It used to be really easy to find the best bed sheets: all you had to do was look for the ones with the highest thread count (and, let’s be honest, the highest price tag). But a lot has changed in the way sheets are made, and now neither thread count nor price are a very good indicator of the actual quality of the product you’re getting, in part because sheets are made from a much wider range of materials than they used to be. In the first part of this guide, we’re going to take a look at the differences between some of the most common materials to help you decide which type of bedding is best for you.
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Natural fibers are just what they sound like: fibers that come directly from nature, either from plants (cotton and flax) or animals (silk and wool). The primary advantage of bedding made from natural fibers is that all four of these materials are naturally porous and absorbent, which means they respond well to changes in temperature – both of your body and the surrounding room. Natural fibers “breathe” well, and can wick away moisture, which helps ensure that they feel comfortable in any weather. The biggest drawback to natural fiber bedding is that it wrinkles very easily, and needs to be taken out and folded immediately after washing and drying in order to keep its shape.
Cotton, linen, and silk are all natural fibers, but they each have distinctly different features. Cotton is the most commonly used material by far, accounting for about 80% of all bedding, but it’s also the one that varies the most in terms of texture, appearance, and strength depending on the type of cotton used and how the fabric is woven. Part 2 of this guide will look more closely at deciphering different types of cotton sheets, but generally the fabric is soft to touch and very breathable. Linen is the most absorbent fabric and naturally draws heat away from the body, making linen sheets ideal for warmer weather. Linen is stereotypically very crisp and smooth, but it softens with each washing, and is one of the most durable materials, so it can really last a long time. Linen is also hypo-allergenic, lint free, and naturally insect-repellant. Silk bedding has a wonderful smooth feel and is naturally porous and absorbent, which makes it ideal for use year round. It’s also naturally resistant to mildew and moths.
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Artificial fibers fall somewhere in between natural and synthetic – technically they’re man made, but they’re created from plant based materials rather than petroleum based chemicals. Artificial fibers include viscose, rayon, tencel, and modal, and are made from a variety of different materials, like beech or other wood or bamboo. Artificial fibers bear littler resemblance to their parent plants, though, and are actually fairly similar in appearance and texture to natural fiber bedding, with a soft, silky feel. Rayon made from bamboo is particularly prized for it’s ability to breathe and wick away moisture like natural fibers, as well as its deodorant and anti-bacterial properties. That said, artificial fibers hold color better than natural ones and are more durable and a bit less likely to wrinkle. Bedding made with artificial fibers is more prone to shrinkage, though, and some of the fabric treatments used to prevent shrinkage can make the fabric less cool and breathable.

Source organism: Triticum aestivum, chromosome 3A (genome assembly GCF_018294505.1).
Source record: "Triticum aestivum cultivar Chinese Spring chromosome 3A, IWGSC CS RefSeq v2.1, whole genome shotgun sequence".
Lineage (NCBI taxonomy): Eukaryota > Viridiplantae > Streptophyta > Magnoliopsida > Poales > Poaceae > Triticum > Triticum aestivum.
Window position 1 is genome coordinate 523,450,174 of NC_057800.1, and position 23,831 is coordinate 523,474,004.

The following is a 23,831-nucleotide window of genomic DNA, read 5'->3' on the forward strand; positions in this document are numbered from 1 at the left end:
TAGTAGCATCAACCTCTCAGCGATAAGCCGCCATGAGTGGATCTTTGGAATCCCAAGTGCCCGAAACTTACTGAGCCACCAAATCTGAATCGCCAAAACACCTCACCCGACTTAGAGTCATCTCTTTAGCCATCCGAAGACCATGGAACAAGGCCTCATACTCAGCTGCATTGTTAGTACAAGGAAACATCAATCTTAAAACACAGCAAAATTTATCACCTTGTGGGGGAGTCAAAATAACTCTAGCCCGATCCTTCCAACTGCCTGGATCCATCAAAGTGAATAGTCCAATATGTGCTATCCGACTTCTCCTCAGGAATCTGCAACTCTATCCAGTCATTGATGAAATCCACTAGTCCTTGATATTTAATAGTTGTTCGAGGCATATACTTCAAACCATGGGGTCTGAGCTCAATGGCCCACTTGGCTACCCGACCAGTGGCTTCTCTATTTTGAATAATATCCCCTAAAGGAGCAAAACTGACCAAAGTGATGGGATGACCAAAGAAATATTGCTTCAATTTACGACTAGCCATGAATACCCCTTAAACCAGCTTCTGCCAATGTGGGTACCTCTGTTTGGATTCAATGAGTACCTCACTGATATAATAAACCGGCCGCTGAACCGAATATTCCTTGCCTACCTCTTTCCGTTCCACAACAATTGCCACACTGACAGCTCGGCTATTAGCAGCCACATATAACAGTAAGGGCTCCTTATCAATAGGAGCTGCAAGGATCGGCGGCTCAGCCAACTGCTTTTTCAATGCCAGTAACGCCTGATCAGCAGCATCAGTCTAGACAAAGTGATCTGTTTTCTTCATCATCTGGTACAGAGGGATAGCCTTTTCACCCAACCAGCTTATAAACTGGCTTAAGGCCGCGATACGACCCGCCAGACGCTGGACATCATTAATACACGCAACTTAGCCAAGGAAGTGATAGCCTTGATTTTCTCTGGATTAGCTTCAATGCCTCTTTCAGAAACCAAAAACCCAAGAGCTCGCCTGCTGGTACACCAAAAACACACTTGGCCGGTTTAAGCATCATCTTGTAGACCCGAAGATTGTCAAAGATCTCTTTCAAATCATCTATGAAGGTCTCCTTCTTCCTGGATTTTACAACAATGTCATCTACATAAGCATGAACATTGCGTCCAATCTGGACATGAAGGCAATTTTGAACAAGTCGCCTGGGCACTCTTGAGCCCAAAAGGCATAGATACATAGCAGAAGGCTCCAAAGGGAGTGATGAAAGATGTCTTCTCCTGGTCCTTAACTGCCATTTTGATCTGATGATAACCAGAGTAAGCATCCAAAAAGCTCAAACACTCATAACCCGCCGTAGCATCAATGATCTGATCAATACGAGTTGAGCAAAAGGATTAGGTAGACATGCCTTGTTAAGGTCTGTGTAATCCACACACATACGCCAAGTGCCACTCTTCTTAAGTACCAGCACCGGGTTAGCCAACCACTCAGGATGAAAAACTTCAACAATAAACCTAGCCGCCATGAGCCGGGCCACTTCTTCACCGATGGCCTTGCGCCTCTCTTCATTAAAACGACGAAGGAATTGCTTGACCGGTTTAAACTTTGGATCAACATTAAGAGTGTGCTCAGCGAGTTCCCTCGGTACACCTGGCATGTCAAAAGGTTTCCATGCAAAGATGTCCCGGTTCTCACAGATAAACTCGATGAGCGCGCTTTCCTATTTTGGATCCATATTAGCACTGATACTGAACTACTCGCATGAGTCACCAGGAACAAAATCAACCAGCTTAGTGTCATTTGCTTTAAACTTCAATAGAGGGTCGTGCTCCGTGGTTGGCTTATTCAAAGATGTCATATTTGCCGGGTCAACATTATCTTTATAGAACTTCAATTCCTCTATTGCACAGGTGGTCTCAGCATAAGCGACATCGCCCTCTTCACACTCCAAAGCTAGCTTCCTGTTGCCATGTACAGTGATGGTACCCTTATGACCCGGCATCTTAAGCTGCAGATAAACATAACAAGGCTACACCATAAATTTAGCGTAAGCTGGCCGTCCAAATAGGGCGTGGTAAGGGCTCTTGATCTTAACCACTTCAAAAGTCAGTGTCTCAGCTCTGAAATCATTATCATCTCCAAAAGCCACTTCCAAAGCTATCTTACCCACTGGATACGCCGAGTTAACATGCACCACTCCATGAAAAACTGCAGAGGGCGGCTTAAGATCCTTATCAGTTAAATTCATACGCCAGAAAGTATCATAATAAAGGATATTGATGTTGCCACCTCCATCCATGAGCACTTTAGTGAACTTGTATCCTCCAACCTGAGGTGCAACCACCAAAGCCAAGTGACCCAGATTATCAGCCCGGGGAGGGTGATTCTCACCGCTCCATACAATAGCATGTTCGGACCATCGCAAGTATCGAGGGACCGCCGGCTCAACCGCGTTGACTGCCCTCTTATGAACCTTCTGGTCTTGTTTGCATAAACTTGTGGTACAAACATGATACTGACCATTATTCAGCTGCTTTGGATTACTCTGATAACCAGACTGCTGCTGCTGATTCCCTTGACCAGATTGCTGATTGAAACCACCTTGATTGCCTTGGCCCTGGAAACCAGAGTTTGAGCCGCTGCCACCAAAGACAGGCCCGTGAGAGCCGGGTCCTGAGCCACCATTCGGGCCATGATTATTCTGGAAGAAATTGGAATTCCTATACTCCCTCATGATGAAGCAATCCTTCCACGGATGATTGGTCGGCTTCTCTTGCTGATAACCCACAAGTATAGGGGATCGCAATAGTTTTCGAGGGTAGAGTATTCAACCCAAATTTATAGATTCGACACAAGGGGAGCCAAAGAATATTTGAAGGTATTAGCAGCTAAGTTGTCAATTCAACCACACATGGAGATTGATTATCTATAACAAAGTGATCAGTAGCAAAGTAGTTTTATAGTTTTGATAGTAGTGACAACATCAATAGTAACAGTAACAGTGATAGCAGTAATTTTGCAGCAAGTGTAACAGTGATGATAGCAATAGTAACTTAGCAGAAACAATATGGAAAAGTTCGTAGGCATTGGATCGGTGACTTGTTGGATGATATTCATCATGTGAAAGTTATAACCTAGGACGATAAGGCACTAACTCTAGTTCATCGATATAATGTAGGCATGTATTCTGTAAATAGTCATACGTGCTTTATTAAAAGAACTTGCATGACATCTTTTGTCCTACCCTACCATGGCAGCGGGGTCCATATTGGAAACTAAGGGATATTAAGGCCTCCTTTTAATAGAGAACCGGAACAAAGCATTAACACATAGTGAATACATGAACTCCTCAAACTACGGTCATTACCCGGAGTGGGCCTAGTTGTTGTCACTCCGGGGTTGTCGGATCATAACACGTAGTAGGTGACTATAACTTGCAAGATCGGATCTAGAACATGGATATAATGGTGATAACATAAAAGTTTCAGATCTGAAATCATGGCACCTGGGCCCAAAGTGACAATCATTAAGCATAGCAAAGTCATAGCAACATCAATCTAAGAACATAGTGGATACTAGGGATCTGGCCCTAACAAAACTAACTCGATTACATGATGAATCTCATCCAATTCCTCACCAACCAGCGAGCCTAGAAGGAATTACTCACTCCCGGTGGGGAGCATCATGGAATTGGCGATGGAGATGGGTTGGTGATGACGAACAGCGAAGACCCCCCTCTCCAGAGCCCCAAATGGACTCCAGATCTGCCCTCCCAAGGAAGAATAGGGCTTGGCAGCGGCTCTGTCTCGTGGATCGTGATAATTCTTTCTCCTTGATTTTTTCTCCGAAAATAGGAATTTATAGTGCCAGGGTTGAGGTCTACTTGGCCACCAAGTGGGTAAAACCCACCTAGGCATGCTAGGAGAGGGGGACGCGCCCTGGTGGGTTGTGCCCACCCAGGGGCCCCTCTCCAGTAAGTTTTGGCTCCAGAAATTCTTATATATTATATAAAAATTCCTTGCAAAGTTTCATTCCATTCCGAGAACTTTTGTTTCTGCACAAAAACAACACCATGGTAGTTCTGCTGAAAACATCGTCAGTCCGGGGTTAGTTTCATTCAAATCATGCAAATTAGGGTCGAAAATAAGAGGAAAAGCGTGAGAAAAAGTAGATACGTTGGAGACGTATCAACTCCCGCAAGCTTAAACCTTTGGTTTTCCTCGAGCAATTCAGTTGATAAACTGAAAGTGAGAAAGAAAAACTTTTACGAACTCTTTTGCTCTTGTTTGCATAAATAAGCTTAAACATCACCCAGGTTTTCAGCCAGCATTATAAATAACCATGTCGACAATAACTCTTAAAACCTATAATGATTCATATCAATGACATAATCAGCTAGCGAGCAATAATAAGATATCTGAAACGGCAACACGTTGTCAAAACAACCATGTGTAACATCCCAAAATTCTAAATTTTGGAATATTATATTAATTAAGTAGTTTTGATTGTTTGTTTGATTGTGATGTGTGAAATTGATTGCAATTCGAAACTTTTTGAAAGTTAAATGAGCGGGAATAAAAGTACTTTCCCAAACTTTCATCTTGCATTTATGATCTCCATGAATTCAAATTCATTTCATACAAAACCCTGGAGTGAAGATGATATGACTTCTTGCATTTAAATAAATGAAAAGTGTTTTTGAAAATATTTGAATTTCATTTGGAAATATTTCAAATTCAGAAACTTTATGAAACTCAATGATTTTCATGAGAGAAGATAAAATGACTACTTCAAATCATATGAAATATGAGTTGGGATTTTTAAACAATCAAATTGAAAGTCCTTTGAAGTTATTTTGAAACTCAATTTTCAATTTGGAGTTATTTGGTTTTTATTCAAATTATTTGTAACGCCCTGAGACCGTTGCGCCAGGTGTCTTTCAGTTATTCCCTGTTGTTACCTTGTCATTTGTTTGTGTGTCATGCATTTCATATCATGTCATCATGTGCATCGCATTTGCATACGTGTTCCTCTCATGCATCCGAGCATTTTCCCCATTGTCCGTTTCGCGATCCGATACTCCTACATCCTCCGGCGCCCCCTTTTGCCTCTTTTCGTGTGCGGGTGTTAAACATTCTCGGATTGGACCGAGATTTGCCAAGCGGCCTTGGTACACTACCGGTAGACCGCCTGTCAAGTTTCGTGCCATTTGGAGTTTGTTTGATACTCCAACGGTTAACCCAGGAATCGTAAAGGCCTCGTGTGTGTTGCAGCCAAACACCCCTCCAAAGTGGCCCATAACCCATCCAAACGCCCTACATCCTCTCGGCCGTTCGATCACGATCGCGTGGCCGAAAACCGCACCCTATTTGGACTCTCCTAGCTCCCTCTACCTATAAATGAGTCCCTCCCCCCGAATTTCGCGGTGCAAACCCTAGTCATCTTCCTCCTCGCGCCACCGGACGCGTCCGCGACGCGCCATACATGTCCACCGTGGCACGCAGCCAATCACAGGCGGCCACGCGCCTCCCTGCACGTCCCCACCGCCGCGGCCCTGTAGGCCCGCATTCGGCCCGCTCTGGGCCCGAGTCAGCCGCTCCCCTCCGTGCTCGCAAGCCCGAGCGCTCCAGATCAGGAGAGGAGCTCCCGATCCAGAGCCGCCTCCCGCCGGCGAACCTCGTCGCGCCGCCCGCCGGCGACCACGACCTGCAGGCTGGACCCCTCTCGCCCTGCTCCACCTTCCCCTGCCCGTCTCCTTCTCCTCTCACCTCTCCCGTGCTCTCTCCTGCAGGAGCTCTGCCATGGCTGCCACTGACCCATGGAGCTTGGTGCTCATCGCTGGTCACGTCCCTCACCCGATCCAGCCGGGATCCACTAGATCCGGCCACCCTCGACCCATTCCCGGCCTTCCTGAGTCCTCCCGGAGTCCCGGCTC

Synthetic fibers – like acrylic, nylon, and polyester – are entirely man-made, typically from petrochemicals, and contain no plant based materials at all. In general, bedding made with synthetic materials tends to be the least expensive, which is really one of the main benefits over other types of fabric. Synthetic fibers also hold colors better than plant-based fabrics, so it’s possible to get a more intense, vibrant color that won’t bleed or fade. This type of bedding is also the least likely to wrinkle, so it doesn’t need to be handled with quite the same speed or care as plant based products, and it possesses anti-bacterial properties that natural fibers simply don’t have. The main drawback, though, is that synthetic bedding is non-porous, so it doesn’t wick away moisture, which can make the sheets feel uncomfortable in warm or humid climates.
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Blended fabrics are made from two or more different materials, designed to combine the most desirable qualities of each. Unfortunately, the fact that almost any materials can be combined in almost any ratio means that it’s hard to pin down the exact qualities of blended fabric. As a rule of thumb, the fabric will mostly resemble whichever material the fabric is primarily made of, but a well made blend should exhibit the best qualities of all the different materials it contains.
Choosing new bedding isn’t as easy as it used to be, but knowing what you’re getting into is half the battle. What kind of bedding do you prefer? Let me know in the comments below!